From Bullhead City to Broadway


Hometown boy making ‘Beautiful’ music at Gammage

Bridgette M. Redman   College Times

When the “Beautiful: The Carole King Musical” pulls into ASU Gammage this month, it will feature an actor from Bullhead City.

James D. Gish plays the role of Gerry Goffin, Carole King’s husband and musical partner who created lyrics for some of the best-known music of the 1960s and 1970s.

Gish got his start at Mojave High School in Bullhead City. He figured out he wasn’t good at sports and needed something else to do. His friend suggested choir, which he resisted until his mother insisted. Then, when the actor playing the Beast in the school’s production of “Beauty and Beast” dropped out, Gish suddenly found himself on stage.

“We put everything together with cardboard and plastic, but we had a great time doing it,” Gish says. “There is an addiction to it.”

From there, his path was set, and musical theater became his passion. His more than 400 performances paid for his schooling at ASU’s Barrett The Honors College.

He’s played such roles as Tony in “West Side Story,” Jack Kelly in “Newsies” and Bob Gaudio in “Jersey Boys” at the Phoenix Theatre and Lord Farquaad in “Shrek: the Musical” at Desert Stages Theatre.

He also released the album “So in Love,” with DW Music in Nashville with a full orchestra and supporting choir.

This past September, he joined the touring company of “Beautiful.” While he had been unfamiliar with Goffin’s story, he was very in tune with Carole King’s music.

“In my household growing up, you could hear oldies blasting through the stereo,” Gish says. “That meant Carole King and her music. My patrons say, ‘This is my music,’ and I say it’s mine, too. I was raised on it and it is really wonderful to share it.”

Gish has become fascinated with Goffin’s story. Goffin, who died in 2014, wrote such No. 1 hits as “Will You Love Me Tomorrow,” “Take Good Care of My Baby,” “The Loco-Motion,” “Go Away Little Girl,” “Theme from Mahogany” and “Saving All My Love for You.” He wrote 114 Billboard Hot 100 hits, including eight chart-toppers.

However, he struggled with mental illness, something that would rock his marriage to King. The musical portrays his breakdowns and what he did to get help.

“The musical sheds light on mental illness,” Gish says. “That isn’t usually touched on in musical theater and especially wasn’t talked about in that time period.

“His arc is that he received the proper treatment he needed. He went through electroshock therapy until he died.”

Goffin struggled with manic depression and bipolar disorder, two terms that were not commonplace during the time period. It’s a subject that the musical handles with all of its challenges and heartbreak.

“It is very fascinating and challenging for me to play him,” Gish says. “There is just so much in him and that’s how people are. It is very cool to play someone who is written as deeply as the people in ‘Beautiful’ are.”

The musical shows the relationship between King and Goffin and their competition with Barry Mann and Cynthia Weil at 1650 Broadway recording studio. While the story is filled with drama and heartbreak, it is also uplifting and moving.

“It has a bright, powerful ending,” Gish says. “Gerry is sort of the supplier of the drama and those moments that make you cry and those are instrumental to the concoction that makes a good musical.”

Gish points out that the King’s music is timeless. It’s what makes the musical appealing to so many people.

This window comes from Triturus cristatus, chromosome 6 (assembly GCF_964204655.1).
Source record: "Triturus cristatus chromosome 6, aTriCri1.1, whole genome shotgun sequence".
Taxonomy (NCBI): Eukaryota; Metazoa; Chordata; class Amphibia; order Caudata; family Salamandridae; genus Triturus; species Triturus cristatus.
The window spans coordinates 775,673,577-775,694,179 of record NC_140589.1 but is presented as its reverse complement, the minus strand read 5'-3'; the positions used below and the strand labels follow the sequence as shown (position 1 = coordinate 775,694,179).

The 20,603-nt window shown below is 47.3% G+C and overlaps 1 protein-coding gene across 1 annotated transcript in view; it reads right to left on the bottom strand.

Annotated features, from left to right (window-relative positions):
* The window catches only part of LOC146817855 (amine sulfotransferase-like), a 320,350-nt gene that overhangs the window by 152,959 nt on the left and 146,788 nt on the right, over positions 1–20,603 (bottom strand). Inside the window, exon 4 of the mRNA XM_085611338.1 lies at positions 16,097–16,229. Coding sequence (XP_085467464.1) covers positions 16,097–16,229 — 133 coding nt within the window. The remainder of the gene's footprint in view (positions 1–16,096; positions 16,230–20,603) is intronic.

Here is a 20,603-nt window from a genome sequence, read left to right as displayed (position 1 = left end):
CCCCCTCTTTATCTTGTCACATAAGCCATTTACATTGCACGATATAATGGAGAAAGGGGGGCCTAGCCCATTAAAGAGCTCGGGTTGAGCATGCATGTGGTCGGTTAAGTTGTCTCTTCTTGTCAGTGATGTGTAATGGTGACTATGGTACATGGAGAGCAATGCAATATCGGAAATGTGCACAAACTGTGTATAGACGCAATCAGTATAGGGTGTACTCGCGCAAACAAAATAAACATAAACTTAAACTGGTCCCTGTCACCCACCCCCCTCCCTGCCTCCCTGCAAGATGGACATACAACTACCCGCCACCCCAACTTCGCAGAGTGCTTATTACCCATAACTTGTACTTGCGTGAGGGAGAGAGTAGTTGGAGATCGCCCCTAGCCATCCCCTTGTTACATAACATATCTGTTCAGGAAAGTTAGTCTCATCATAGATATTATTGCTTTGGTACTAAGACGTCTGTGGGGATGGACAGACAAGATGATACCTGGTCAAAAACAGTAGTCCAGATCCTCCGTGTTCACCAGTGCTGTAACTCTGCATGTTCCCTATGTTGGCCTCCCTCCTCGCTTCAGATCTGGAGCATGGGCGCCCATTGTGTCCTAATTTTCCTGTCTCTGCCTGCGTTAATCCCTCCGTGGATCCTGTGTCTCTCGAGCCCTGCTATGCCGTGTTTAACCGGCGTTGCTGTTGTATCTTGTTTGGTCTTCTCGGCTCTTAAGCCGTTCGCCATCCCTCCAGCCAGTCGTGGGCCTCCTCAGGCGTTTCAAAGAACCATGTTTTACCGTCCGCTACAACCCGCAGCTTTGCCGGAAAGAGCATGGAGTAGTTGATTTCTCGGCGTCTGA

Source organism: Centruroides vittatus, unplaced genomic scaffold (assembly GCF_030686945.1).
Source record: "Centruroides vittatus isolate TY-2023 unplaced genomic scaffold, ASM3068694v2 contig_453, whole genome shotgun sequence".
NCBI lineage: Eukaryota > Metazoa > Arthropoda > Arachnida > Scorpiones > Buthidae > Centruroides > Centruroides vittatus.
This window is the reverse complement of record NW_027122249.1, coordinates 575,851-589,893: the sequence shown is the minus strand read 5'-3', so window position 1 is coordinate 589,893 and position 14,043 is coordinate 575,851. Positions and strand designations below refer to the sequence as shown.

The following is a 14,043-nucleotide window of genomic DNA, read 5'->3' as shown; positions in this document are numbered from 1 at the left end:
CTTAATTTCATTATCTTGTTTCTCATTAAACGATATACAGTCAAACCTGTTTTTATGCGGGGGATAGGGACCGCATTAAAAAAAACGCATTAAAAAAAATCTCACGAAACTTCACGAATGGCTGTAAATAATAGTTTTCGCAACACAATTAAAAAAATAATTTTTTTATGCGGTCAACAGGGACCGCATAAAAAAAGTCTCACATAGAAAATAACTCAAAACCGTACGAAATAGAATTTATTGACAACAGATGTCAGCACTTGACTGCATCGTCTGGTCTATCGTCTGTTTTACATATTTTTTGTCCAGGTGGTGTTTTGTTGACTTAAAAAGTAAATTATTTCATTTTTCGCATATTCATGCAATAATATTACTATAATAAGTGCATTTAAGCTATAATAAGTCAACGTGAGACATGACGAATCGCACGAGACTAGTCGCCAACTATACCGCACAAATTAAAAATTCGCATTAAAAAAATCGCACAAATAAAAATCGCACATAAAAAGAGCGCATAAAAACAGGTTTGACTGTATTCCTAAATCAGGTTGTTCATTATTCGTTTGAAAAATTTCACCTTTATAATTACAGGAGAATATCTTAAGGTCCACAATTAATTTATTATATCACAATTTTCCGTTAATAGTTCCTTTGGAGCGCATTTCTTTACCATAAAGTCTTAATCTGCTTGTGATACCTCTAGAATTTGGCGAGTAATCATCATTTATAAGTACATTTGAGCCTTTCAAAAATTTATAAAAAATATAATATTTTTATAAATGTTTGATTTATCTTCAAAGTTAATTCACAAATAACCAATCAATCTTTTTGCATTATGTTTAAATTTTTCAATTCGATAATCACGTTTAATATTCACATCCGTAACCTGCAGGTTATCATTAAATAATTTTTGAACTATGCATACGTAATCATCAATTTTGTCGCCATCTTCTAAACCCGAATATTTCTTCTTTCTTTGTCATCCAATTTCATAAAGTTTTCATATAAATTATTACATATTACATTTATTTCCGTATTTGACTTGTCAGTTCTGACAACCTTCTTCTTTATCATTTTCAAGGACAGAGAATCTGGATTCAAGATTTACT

“The music has beauty and simplicity,” Gish says. “Their ability to say so much is what really speaks to people. Often, we have either very simple pop music for clubbing and dancing, or we have really sophisticated music that is more like show tunes. Gerry and Carole found that happy place in between. It’s appealing to a wide audience, but there is a sophisticated message.”

“Beautiful” also breaks one of the traditions of musical theater. In most musicals, the lyrics of the songs are part of the storytelling. Characters break out into song to sing about their feelings or to advance their character. As a jukebox musical that is a biopic, “Beautiful” includes songs as part of the history.

“No one sings unless they would have actually been singing in real life,” Gish says. “There is a ton of music, but you only see the Drifters perform if the story is showing you when they performed on ‘American Bandstand’ or something similar. It makes it more live and cinematic. People are on the edge of their seat the entire show. It’s more believable.”

Gish praises the talent level and skill of the entire cast, saying he has grown as an actor and a storyteller on this tour because of his interactions with them.

“It is incredible to really connect with other actors on stage,” Gish says. “Not just to say lines, but to truly look into their eyes and know what they are feeling. The level of talent in this cast lets me explore every night what that does as an actor and a storyteller.”

As someone who used to see shows at ASU Gammage, he says it is exciting for him to perform on that stage.

“It’s a performer’s dream to get to come back to their roots,” Gish says.

His hometown shares his excitement and is rallying to come out to see him. Several of his friends are planning to come out and he says there is a group of seniors who are taking a bus for the four-hour drive to come see the show. 

As a self-described proud Phoenician and Bullheadian, he hopes he might inspire other young people who are considering doing something artistic.

“I’m living proof you can come from anywhere,” Gish says. “They think you have to come from L.A. or New York or Chicago. I came from Bullhead and I was in Phoenix for four years. I had a taste—if you want it badly enough, you can make it happen anywhere.” CT


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